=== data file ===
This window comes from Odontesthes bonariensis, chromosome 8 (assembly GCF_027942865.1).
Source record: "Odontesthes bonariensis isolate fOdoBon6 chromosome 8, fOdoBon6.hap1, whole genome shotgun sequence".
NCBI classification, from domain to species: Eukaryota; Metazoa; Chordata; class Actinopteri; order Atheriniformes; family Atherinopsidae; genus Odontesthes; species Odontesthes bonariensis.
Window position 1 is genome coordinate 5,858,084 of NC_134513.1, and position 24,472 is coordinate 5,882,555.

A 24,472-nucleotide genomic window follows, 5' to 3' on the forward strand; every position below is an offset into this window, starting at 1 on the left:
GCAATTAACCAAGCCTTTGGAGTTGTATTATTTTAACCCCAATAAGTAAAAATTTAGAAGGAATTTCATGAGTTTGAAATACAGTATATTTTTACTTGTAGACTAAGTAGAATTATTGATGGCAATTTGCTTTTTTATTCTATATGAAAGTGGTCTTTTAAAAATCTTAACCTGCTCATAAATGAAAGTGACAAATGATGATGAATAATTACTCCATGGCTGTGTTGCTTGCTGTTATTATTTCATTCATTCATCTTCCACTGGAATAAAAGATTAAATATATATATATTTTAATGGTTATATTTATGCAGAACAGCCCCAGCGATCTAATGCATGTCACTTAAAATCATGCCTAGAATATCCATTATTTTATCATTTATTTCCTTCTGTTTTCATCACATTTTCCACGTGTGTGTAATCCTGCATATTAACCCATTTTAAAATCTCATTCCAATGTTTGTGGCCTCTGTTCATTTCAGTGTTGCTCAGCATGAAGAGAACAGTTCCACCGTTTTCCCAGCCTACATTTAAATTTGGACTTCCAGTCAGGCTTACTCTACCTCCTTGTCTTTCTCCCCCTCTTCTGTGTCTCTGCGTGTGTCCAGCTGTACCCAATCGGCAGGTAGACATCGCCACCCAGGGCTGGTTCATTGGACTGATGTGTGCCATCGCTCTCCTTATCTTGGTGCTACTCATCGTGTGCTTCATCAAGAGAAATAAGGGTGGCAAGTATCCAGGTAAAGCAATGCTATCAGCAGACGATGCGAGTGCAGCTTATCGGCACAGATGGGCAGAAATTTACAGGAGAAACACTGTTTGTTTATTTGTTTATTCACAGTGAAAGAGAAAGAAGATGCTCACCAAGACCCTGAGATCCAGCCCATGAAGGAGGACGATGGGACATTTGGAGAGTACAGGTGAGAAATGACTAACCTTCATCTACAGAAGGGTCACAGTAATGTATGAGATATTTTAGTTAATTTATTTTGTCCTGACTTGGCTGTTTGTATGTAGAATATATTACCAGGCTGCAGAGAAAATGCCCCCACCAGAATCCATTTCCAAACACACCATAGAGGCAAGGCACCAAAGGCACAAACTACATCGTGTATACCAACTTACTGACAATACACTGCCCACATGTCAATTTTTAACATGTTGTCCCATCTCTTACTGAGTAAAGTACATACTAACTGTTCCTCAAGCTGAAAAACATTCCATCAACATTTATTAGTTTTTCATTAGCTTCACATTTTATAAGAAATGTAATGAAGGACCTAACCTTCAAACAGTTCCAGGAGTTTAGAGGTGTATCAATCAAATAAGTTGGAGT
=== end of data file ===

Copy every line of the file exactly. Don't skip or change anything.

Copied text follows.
This window comes from Odontesthes bonariensis, chromosome 8 (assembly GCF_027942865.1).
Source record: "Odontesthes bonariensis isolate fOdoBon6 chromosome 8, fOdoBon6.hap1, whole genome shotgun sequence".
NCBI classification, from domain to species: Eukaryota; Metazoa; Chordata; class Actinopteri; order Atheriniformes; family Atherinopsidae; genus Odontesthes; species Odontesthes bonariensis.
Window position 1 is genome coordinate 5,858,084 of NC_134513.1, and position 24,472 is coordinate 5,882,555.

A 24,472-nucleotide genomic window follows, 5' to 3' on the forward strand; every position below is an offset into this window, starting at 1 on the left:
GCAATTAACCAAGCCTTTGGAGTTGTATTATTTTAACCCCAATAAGTAAAAATTTAGAAGGAATTTCATGAGTTTGAAATACAGTATATTTTTACTTGTAGACTAAGTAGAATTATTGATGGCAATTTGCTTTTTTATTCTATATGAAAGTGGTCTTTTAAAAATCTTAACCTGCTCATAAATGAAAGTGACAAATGATGATGAATAATTACTCCATGGCTGTGTTGCTTGCTGTTATTATTTCATTCATTCATCTTCCACTGGAATAAAAGATTAAATATATATATATTTTAATGGTTATATTTATGCAGAACAGCCCCAGCGATCTAATGCATGTCACTTAAAATCATGCCTAGAATATCCATTATTTTATCATTTATTTCCTTCTGTTTTCATCACATTTTCCACGTGTGTGTAATCCTGCATATTAACCCATTTTAAAATCTCATTCCAATGTTTGTGGCCTCTGTTCATTTCAGTGTTGCTCAGCATGAAGAGAACAGTTCCACCGTTTTCCCAGCCTACATTTAAATTTGGACTTCCAGTCAGGCTTACTCTACCTCCTTGTCTTTCTCCCCCTCTTCTGTGTCTCTGCGTGTGTCCAGCTGTACCCAATCGGCAGGTAGACATCGCCACCCAGGGCTGGTTCATTGGACTGATGTGTGCCATCGCTCTCCTTATCTTGGTGCTACTCATCGTGTGCTTCATCAAGAGAAATAAGGGTGGCAAGTATCCAGGTAAAGCAATGCTATCAGCAGACGATGCGAGTGCAGCTTATCGGCACAGATGGGCAGAAATTTACAGGAGAAACACTGTTTGTTTATTTGTTTATTCACAGTGAAAGAGAAAGAAGATGCTCACCAAGACCCTGAGATCCAGCCCATGAAGGAGGACGATGGGACATTTGGAGAGTACAGGTGAGAAATGACTAACCTTCATCTACAGAAGGGTCACAGTAATGTATGAGATATTTTAGTTAATTTATTTTGTCCTGACTTGGCTGTTTGTATGTAGAATATATTACCAGGCTGCAGAGAAAATGCCCCCACCAGAATCCATTTCCAAACACACCATAGAGGCAAGGCACCAAAGGCACAAACTACATCGTGTATACCAACTTACTGACAATACACTGCCCACATGTCAATTTTTAACATGTTGTCCCATCTCTTACTGAGTAAAGTACATACTAACTGTTCCTCAAGCTGAAAAACATTCCATCAACATTTATTAGTTTTTCATTAGCTTCACATTTTATAAGAAATGTAATGAAGGACCTAACCTTCAAACAGTTCCAGGAGTTTAGAGGTGTATCAATCAAATAAGTTGGAGT